My Finished Essay


     In the early 1790's through the mid 1820's, the United States was faced with many foreign policy problems. Americans knew if they wanted to be recognized as a powerful people, they would need to develop a foreign policy that would be strong, respectable and beneficial to themselves. It required them to declare their status when it came to alliances and also to establish and maintain definite trade routes, tariffs and embargoes, if necessary. This was no easy task, especially with the variety of opinions being debated at this time. Some Americans encouraged alliances while others were against it. However, at this time all Americans were united by their strong sense of nationalism.

     "Americans are the western pilgrims." (A) This was the feeling of many Americans--they were proud of their nation and her achievements. One of the first warnings about foreign policy, however, was presented by George Washington in his Farewell Address. He cautioned the US to stay clear of foreign entanglements, not to enter into any alliances whenever possible and to treat all countries cordially. (B) For a while the US remained neutral, but for some reason they were soon brought into the French Revolution, then in 1798 had a conflict again with France known as the XYZ affair, and then the War of 1812 no matter how hard they tried to avoid it. Another threat to their neutrality was the impressing of their sailors. Britain was using force to make American sailors work on her ships. (C) This alarmed the US and they took action to terminate it.

     The United States, in hopes of raising revenue began imposing tariffs and enacting embargoes. One federalist spoke out against an embargo that closed US ports to foreigners. He felt that US agriculture and industry was being hurt. He saw the US government allowing Europe to take control of our trade. (E) The US economy at this time was in need of foreign goods and could not afford to do without them. Another man who voiced his opinions on foreign policy and the economy was John C. Calhoun. (D) After all, the US economy was not stable enough to accept high tariffs on imported goods, and it would make for bad relations to impose high tariffs on exports. Calhoun felt that the US should be able to trade anywhere and with anyone.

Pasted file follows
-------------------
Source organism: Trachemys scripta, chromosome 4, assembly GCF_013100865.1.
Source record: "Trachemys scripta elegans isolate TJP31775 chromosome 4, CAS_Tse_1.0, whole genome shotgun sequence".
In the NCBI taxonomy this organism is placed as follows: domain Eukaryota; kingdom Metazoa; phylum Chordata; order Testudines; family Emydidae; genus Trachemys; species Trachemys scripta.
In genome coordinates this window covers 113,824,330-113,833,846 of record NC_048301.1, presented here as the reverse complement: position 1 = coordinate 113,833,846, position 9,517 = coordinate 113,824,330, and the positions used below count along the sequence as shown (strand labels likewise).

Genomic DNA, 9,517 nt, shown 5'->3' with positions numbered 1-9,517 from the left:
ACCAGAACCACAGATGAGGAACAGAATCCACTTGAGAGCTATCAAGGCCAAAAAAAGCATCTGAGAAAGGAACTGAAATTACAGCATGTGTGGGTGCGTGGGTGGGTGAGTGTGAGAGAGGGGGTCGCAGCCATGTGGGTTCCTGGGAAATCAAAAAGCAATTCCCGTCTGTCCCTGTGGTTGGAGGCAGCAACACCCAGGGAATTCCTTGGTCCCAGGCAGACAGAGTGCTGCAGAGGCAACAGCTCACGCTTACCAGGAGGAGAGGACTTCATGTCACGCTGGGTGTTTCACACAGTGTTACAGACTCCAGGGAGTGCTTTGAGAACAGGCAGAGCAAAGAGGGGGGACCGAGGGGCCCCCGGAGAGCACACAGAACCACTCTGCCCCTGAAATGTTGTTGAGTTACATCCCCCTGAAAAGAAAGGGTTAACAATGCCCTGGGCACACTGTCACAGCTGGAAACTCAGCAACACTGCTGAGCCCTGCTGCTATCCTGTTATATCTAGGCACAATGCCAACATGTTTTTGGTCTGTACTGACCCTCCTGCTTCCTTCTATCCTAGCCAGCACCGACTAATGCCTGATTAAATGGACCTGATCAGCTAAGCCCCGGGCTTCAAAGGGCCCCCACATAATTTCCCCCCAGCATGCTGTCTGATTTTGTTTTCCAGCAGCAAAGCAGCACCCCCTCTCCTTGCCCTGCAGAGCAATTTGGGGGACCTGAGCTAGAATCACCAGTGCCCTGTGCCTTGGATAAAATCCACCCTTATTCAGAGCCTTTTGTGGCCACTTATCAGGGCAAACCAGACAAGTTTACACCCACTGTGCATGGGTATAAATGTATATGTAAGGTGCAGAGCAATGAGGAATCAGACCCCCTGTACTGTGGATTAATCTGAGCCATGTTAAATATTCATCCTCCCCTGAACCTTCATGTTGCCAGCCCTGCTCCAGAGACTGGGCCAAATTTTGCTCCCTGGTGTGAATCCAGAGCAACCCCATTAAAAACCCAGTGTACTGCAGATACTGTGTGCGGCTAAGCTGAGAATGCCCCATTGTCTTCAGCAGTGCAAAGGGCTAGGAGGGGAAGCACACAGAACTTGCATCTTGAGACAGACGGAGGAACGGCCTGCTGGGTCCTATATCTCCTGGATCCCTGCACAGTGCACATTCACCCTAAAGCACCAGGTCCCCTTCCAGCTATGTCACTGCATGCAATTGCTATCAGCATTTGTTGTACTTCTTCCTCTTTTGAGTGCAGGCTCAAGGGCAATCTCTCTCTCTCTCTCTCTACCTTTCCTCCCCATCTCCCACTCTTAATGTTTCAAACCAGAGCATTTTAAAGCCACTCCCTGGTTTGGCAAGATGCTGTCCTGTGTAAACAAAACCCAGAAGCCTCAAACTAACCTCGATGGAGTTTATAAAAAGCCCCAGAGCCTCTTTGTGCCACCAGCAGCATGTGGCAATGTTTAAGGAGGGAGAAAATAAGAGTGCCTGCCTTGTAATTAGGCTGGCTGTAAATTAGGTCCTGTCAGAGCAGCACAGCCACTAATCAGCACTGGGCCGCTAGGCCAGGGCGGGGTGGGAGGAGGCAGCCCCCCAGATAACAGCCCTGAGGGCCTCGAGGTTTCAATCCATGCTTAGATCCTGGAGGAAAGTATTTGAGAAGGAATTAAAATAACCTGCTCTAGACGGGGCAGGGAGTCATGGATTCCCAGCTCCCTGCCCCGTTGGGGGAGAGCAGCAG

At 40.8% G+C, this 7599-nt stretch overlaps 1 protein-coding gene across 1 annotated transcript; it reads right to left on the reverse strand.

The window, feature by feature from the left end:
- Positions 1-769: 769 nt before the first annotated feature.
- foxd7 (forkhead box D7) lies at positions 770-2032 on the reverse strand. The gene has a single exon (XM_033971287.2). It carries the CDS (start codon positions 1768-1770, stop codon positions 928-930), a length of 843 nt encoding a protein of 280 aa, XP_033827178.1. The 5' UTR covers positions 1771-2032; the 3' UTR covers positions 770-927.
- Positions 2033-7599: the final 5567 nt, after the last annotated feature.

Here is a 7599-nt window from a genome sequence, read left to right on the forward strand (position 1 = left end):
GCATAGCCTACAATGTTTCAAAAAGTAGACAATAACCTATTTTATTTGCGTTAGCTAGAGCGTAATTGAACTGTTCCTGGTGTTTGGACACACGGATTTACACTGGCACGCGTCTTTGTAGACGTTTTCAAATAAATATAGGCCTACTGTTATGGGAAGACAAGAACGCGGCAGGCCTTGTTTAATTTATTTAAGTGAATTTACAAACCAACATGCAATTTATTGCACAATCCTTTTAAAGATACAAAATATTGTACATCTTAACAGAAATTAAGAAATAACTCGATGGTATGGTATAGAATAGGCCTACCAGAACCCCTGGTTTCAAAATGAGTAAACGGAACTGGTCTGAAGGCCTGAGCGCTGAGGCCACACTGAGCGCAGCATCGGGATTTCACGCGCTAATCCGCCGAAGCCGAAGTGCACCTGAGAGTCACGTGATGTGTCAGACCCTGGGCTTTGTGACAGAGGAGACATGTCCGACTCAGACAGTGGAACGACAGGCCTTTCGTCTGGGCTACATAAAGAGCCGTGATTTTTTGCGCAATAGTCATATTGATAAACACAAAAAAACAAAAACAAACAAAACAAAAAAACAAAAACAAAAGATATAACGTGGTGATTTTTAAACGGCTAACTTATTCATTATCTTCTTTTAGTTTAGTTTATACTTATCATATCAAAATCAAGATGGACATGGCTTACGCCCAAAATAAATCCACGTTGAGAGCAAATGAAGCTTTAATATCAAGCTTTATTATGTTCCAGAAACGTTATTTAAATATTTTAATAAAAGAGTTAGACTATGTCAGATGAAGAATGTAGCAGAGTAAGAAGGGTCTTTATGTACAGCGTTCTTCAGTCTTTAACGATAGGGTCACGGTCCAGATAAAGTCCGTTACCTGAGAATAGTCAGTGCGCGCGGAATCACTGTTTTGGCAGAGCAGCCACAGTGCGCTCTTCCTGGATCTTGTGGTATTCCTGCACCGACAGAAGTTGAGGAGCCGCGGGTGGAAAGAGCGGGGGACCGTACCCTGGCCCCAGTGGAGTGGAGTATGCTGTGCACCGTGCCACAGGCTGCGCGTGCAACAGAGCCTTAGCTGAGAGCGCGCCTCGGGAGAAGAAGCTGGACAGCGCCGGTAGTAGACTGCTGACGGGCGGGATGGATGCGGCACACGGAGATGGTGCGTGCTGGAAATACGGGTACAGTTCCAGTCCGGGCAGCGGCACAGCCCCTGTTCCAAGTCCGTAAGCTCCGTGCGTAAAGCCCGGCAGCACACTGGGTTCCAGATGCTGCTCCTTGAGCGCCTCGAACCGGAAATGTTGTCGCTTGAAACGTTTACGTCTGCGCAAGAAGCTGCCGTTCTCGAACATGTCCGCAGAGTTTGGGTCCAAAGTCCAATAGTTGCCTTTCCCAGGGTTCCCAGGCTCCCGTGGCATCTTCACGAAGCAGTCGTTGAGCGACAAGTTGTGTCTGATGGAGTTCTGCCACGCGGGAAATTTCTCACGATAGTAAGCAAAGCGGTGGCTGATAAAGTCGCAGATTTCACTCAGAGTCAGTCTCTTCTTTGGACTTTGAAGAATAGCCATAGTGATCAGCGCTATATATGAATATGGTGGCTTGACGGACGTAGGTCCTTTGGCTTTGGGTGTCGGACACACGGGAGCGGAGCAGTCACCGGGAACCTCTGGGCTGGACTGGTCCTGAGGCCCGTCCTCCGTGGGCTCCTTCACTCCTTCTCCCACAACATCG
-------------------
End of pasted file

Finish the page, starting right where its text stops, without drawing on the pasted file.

After the War of 1812, the US experienced a time of economic and social development. Almost too good because in 1819 they would enter into a depression. Still in the post war years they moved from an agrarian society to more industrialized. This time is refereed to as The Era of Good Feelings. It was at this time that they made an agreement that is in effect to this day. The Rush-Bagot Agreement ordered Britain to remove all her armed fleets from the Great Lakes area. (F) Initially they refused, but later were forced to evacuate.

     In 1822 the US was becoming concerned T attempts by Western nations to colonize in South America. It was decided then that the US could recognize all colonies already under European control but would not tolerate any attempts to gain new colonies. (G) James Monroe issued his Monroe Doctrine which reinforced the idea of attempts of colonization and said that the US would fight to protect the rights of the endangered Latin American country. Monroe said this would be "...the manifestation of an unfriendly disposition towards the United States...." (H) Finally, Henry Clay made an attempt to help the US. He felt the Us was becoming too dependent on foreign industry and it was time to start stimulating growth of our own country's industry. He then introduced the Protective Tariff of 1824 in hopes of expanding their goods to more vast markets. (I)

     The United States faced difficulties in forming their foreign policy, but were able to work through many of them. Unfortunately, Washington's plea for neutrality went unanswered as the US became more and more involved in foreign affairs and conflicts. Soon they found they had made the transition to protecting the rights of Latin American countries. We had become their sphere of influence and made this our warning for Europe to stay out.

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